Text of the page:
67. Bond-Barnard, T.J.; Fletcher, L.; Steyn, H. Linking trust and collaboration in project teams to project management success. Int. J. Manag. Proj. Bus. 2018, 11, 432–457. [Google Scholar] [CrossRef] [Green Version]
  68. Güçer, E.; Demirdağ, A. Organizational Trust and Job Satisfaction: A Study on Hotels. Bus. Manag. Dyn. 2014, 4, 12–28. [Google Scholar]
  69. Lumineau, F.; Schilke, O. Trust development across levels of analysis: An embedded-agency perspective. J. Trust. Res. 2018, 8, 238–248. [Google Scholar] [CrossRef]
  70. Zeffane, R.; Melhem, S.B. Do feelings of trust/distrust affect employees’ turnover intentions? An exploratory study in the United Arab Emirates. Middle East J. Manag. 2018, 5, 385. [Google Scholar] [CrossRef]
  71. Gołuchowski, J.; Filipczyk, B.; Paliszkiewicz, J. Social media and trust. In Intuition, Trust and Analytics; Liebowitz, J., Pal-iszkiewicz, J., Gołuchowski, J., Eds.; CRC Press: Boca Raton, FL, USA; Taylor & Francis Group: London, UK, 2012; pp. 173–190. [Google Scholar]
  72. Hansen, S.D.; Dunford, B.B.; Alge, B.J.; Jackson, C.L. Corporate Social Responsibility, Ethical Leadership, and Trust Propensity: A Multi-Experience Model of Perceived Ethical Climate. J. Bus. Ethic. 2015, 137, 649–662. [Google Scholar] [CrossRef]
  73. Kim, T.-Y.; Wang, J.; Chen, J. Mutual Trust between Leader and Subordinate and Employee Outcomes. J. Bus. Ethic 2016, 149, 945–958. [Google Scholar] [CrossRef]
  74. David, K.; Golan, C. The Mediating Effect of Interpersonal Trust on Virtual Team’s Collaboration. Int. J. Knowl. Manag. 2017, 13, 20–37. [Google Scholar] [CrossRef]
  75. Yuan, Y.; Feng, B.; Lai, F.; Collins, B.J. The role of trust, commitment, and learning orientation on logistic service effectiveness. J. Bus. Res. 2018, 93, 37–50. [Google Scholar] [CrossRef]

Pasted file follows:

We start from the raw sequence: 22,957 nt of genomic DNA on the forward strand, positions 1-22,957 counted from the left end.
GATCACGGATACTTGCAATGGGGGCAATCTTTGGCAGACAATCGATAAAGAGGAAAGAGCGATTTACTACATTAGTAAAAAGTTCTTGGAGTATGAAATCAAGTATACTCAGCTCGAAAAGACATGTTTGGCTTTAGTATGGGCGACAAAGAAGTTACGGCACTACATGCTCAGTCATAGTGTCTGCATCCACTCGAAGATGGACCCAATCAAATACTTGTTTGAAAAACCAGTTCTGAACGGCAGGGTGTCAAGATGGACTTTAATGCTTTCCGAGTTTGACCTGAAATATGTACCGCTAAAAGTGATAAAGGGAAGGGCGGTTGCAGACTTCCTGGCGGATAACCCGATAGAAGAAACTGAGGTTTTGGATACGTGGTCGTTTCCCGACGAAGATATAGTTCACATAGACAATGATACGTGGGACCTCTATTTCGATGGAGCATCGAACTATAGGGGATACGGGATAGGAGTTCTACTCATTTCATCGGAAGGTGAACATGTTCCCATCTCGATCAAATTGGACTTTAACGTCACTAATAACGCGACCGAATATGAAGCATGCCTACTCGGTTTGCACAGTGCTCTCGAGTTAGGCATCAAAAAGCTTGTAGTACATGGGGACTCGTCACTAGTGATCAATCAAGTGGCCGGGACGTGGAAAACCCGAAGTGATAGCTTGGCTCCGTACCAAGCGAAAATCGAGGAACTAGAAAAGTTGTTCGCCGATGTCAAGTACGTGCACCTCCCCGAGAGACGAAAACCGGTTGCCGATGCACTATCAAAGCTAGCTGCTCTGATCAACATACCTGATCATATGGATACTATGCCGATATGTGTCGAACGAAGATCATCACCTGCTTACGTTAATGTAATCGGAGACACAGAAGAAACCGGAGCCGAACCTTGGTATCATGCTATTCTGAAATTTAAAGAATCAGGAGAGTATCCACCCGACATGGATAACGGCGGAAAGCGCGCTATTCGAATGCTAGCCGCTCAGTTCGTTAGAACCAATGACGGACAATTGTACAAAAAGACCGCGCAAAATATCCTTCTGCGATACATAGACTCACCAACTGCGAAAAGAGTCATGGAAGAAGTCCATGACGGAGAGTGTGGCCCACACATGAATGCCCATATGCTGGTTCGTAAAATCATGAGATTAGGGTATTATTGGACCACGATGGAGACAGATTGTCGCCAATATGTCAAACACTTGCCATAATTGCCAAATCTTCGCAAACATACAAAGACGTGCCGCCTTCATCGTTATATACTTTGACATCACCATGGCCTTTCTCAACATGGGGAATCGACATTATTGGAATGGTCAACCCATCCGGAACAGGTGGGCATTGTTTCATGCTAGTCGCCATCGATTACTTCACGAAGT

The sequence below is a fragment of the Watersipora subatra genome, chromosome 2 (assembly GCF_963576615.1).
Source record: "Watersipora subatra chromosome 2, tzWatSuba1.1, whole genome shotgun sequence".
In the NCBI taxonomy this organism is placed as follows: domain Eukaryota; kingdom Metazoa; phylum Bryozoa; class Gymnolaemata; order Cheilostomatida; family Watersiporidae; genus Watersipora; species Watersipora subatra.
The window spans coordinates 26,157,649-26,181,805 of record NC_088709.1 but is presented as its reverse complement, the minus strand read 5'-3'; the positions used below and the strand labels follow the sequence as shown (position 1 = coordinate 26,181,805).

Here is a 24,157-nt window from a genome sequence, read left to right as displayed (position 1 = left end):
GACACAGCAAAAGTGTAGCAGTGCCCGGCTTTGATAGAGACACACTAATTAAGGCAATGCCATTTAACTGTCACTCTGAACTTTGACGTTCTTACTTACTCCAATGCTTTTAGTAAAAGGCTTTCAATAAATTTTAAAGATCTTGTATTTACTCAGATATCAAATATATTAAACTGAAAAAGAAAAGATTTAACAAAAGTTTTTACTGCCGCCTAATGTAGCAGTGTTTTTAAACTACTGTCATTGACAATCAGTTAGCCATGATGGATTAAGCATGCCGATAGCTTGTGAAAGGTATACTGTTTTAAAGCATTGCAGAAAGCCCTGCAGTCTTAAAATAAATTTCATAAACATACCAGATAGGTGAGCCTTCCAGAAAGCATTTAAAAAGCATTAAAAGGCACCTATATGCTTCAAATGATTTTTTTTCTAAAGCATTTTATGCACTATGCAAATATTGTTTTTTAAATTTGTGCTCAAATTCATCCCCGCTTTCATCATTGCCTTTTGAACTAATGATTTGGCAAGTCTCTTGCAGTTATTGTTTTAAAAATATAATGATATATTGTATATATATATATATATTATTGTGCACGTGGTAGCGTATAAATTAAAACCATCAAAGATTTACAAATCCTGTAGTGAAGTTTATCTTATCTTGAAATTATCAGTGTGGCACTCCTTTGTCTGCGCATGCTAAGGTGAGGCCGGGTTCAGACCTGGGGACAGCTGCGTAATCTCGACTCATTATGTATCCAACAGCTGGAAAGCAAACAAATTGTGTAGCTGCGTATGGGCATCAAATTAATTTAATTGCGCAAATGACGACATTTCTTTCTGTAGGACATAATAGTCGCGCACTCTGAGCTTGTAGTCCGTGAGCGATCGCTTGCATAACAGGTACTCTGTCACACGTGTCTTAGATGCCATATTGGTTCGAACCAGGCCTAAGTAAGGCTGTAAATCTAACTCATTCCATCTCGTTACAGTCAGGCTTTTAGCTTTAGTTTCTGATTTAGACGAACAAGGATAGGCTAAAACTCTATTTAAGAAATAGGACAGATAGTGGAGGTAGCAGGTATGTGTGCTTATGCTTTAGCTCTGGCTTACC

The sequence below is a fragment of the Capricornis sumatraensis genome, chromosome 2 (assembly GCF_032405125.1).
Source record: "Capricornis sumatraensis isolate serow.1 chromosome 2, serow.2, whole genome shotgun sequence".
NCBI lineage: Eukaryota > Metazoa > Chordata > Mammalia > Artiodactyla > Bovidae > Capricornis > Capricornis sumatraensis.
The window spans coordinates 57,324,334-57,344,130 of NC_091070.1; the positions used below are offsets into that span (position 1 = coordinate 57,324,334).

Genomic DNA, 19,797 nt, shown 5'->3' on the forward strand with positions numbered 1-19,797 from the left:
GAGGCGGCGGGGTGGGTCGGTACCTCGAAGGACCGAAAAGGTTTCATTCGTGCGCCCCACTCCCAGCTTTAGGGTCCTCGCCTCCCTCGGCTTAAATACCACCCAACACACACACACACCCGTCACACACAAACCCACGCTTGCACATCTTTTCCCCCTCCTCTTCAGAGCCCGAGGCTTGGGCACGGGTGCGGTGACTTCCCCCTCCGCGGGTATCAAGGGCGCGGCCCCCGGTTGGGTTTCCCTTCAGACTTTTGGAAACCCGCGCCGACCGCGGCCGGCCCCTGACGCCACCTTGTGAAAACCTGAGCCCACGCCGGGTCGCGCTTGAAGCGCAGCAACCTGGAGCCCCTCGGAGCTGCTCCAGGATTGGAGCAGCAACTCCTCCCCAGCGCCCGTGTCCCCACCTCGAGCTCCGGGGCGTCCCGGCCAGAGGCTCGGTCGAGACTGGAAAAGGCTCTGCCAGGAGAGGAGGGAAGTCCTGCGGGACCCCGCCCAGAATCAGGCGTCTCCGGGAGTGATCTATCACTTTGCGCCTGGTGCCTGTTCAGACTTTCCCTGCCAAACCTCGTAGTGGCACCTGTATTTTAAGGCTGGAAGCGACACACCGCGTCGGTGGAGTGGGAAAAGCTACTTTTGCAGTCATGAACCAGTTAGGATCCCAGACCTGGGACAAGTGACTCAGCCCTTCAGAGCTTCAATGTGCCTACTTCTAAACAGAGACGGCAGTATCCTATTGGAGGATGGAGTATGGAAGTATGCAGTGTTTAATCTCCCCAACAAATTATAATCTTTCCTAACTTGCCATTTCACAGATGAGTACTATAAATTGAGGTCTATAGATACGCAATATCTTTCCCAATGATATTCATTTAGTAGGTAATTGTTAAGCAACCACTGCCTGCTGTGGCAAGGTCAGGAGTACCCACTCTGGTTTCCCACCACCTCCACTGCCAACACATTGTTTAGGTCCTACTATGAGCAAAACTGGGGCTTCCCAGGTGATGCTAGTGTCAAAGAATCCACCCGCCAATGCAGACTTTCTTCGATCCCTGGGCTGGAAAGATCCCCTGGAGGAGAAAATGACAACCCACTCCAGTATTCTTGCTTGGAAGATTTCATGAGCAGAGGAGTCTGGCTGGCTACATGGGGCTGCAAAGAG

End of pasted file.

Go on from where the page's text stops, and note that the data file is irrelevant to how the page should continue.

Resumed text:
76. Gómez, S.M.; Mendoza, O.E.O.; Ramírez, J.; Olivas-Luján, M.R. Stress and myths related to the COVID-19 pandemic’s effects on remote work. Manag. Res. J. Iberoam. Acad. Manag. 2020, 18, 401–420. [Google Scholar] [CrossRef]
  77. Karhapää, S.-J.; Savolainen, T.I. Trust development processes in intra-organisational relationships: A multi-level permeation of trust in a merging university. J. Trust. Res. 2018, 8, 166–191. [Google Scholar] [CrossRef]
  78. Lin, S.-C.; Lin, J. Impacts of coworkers’ relationships on organizational commitment- and intervening effects of job satisfaction. Afr. J. Bus. Manag. 2011, 5, 3396–3409. [Google Scholar] [CrossRef]
  79. Hassan, M.; Bin Nadeem, A.; Akhter, A.; Nisar, T. Impact of workplace spirituality on job satisfaction: Mediating effect of trust. Cogent Bus. Manag. 2016, 3. [Google Scholar] [CrossRef]
  80. Morrison-Smith, S.; Ruiz, J. Challenges and barriers in virtual teams: A literature review. SN Appl. Sci. 2020, 2, 1–33. [Google Scholar] [CrossRef]
  81. Marlow, S.L.; Lacerenza, C.N.; Salas, E. Communication in virtual teams: A conceptual framework and research agenda. Hum. Resour. Manag. Rev. 2017, 27, 575–589. [Google Scholar] [CrossRef]
  82. Turesky, E.F.; Smith, C.D.; Turesky, T.K. A call to action for virtual team leaders: Practitioner perspectives on trust, conflict and the need for organizational support. Organ. Manag. J. 2020. [Google Scholar] [CrossRef]
  83. Dumitru, C.D.; Mittelstadt, A. What We Know and What We Do Not Know about Trust in Work Teams: A Systematic Literature Review. Eur. J. Bus. Manag. Res. 2020, 5. [Google Scholar] [CrossRef]
  84. Robert, L.P.; You, S. Are you satisfied yet? Shared leadership, individual trust, autonomy, and satisfaction in virtual teams. J. Assoc. Inf. Sci. Technol. 2018, 69, 503–513. [Google Scholar] [CrossRef]
  85. Newman, S.A.; Ford, R.C.; Marshall, G.W. Virtual Team Leader Communication: Employee Perception and Organizational Reality. Int. J. Bus. Commun. 2019, 57, 452–473. [Google Scholar] [CrossRef] [Green Version]
  86. Allen, K.; Bergin, R.; Pickar, K. Exploring trust, group satisfaction, and performance in geographically dispersed and colocated university technology commercialization teams. In Proceedings of the NCIIA 8th Annual Meeting: Education that Works, University of Florida, Gainesville, FL, USA, 18–20 March 2004. [Google Scholar]
  87. Jiang, L.; Probst, T.M. The moderating effect of trust in management on consequences of job insecurity. Econ. Ind. Democr. 2016, 40. [Google Scholar] [CrossRef]
  88. Flavian, C.; Guinalíu, M.; Jordan, P. Antecedents and consequences of trust on a virtual team leader. Eur. J. Manag. Bus. Econ. 2019, 28, 2–24. [Google Scholar] [CrossRef]
  89. The Modern Workplace Report 19/20. Available online: (accessed on 1 December 2020).
  90. Information Technology Sector: Overview and Funds. Available online: (accessed on 29 January 2021).
  91. Computerworld TOP200. Available online:,421549.html (accessed on 10 December 2020).
  92. ICT Specialists Employment. 2019. Available online: (accessed on 29 January 2021).